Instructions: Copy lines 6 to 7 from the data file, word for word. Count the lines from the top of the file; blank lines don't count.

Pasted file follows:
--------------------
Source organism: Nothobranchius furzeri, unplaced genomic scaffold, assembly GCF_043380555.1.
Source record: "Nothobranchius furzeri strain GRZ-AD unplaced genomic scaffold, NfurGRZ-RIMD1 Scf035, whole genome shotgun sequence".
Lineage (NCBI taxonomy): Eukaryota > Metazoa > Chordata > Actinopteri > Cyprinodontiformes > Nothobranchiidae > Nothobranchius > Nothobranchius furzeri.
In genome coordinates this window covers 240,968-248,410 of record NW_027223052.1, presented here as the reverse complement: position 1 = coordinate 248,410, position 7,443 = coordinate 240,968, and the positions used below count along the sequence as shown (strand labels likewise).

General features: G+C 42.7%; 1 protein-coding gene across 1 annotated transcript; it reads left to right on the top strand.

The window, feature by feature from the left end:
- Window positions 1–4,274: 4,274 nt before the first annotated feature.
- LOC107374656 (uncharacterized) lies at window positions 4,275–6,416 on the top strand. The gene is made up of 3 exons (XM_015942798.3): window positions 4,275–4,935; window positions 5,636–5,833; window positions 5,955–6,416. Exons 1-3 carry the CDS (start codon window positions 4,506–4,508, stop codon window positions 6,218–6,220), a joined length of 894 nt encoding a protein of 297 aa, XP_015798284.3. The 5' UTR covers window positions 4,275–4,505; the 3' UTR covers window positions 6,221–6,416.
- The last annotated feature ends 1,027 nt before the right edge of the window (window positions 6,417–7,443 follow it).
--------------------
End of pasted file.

The window, feature by feature from the left end:
- Window positions 1–4,274: 4,274 nt before the first annotated feature.